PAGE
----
JCJC SIMI 2 - JCJC - SIMI 2 - Science informatique et applications

Connect, Collaborate, Analyze : From Individual Work to Collaborative Visual Analytics – FITOC

FITOC : From Individual to Collaborative Work

Connect, Collaborate, Analyze: From Individual Work to Collaborative Visual Analytics

Research challenges and goals

The goal of our research is to devise technologies which best enable face-to-face collaborative data analysis as an integral part of the continuum between single-user asynchronous and multi-user synchronous work. The main challenge of this research is the lack of design considerations on how data analysis phases of individual and collaborative work relate to each other. We need to understand when people switch between both types of analysis, for which types of questions and tasks, what types of data analysis collaborations they want to engage in, and how these can be best supported by technology.

We will use a combination of software design and pre- and post-design evaluations. We will conduct fundamental research in several areas related to the design of visualization tools and workspaces. Specifically we will address: infrastructure challenges which will deliver results on the underlying software and algorithms necessary to bridge between single-user to multi-user visualization tools, interaction challenges which will deliver results on interaction mechanisms for the shared workspaces to give each individual team member effective access to shared resources while dropping in- and out of a collaborative workspace, visualization challenges which will deliver results on the changes necessary to visualization for the collaborative workspace. Finally, our work on evaluation challenges will provide results on how to best evaluate tools across the boundary of individual to joint work – an evaluation topic which has so far received no previous research attention in the visualization community.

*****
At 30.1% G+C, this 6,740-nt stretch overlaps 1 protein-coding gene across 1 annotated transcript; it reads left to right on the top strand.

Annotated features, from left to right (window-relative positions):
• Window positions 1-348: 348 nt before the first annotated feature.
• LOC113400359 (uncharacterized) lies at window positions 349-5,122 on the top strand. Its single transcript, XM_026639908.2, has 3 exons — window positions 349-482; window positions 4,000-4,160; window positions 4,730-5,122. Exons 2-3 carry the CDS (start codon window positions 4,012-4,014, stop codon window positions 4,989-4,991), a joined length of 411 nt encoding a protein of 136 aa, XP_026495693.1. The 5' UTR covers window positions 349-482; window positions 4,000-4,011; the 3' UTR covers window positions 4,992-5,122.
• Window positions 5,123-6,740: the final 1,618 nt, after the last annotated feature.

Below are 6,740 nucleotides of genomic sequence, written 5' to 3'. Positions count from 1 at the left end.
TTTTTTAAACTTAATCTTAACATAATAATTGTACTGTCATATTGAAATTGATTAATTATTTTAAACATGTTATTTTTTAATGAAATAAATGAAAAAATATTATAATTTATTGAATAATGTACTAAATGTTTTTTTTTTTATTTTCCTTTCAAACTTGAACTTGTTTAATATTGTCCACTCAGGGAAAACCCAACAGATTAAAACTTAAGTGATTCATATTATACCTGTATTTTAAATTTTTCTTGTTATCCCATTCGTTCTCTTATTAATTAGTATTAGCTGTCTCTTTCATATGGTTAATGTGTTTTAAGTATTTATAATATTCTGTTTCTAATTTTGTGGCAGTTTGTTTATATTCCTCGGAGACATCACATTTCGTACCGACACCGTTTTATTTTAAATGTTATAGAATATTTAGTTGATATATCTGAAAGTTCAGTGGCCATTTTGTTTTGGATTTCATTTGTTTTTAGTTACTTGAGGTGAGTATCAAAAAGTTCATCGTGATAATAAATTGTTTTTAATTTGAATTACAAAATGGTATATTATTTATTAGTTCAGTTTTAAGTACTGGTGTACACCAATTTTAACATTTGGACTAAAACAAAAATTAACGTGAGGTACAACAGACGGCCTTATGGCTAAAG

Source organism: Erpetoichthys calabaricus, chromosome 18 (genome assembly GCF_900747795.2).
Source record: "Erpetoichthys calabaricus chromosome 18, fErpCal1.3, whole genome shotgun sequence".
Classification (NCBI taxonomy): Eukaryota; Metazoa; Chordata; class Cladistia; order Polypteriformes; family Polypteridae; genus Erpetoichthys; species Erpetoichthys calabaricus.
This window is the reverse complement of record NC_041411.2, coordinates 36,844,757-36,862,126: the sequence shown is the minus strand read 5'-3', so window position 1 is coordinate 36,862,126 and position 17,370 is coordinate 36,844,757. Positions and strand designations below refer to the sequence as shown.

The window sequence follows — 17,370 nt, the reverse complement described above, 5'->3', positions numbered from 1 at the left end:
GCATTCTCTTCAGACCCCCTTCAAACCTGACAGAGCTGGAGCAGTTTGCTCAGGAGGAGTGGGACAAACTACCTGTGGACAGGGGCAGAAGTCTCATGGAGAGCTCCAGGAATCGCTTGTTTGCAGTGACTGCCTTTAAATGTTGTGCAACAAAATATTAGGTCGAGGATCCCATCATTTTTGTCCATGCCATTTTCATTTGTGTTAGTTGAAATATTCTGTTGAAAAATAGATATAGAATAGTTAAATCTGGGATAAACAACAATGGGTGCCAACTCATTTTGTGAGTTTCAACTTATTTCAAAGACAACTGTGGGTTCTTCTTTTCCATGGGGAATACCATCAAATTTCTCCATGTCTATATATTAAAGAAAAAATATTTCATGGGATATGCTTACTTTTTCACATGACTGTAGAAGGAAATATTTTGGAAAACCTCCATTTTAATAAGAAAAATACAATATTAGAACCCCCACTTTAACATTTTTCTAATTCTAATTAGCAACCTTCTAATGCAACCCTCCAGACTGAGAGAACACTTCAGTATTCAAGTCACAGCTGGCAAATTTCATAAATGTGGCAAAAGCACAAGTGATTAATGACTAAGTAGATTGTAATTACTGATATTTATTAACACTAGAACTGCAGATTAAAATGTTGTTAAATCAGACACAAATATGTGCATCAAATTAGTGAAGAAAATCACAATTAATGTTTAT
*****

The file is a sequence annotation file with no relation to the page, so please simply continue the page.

Our results will include: a) clear guiding design considerations for developing visualizations systems which are useful and usable for both individual as well as collaborative work, b) practical tools on which to build for promoting collaborative visualization use in a variety of application domains, c) results from validation and iterative improvement of the techniques which are meant to bridge between individual and collaborative work.

Research on the support for collaboration in visual analytics is still in its infancy and has been named one of the grand research challenges in the field of visual analytics. Currently no dedicated research exists, to our knowledge, which addressed the space between individual and collaborative work for data analysis. This proposal is one promising step in this direction and will help the field’s knowledge in this area to mature.

The work has so far led to one international conference publication, one workshop publication, as well as one prototype demonstration at an international conference.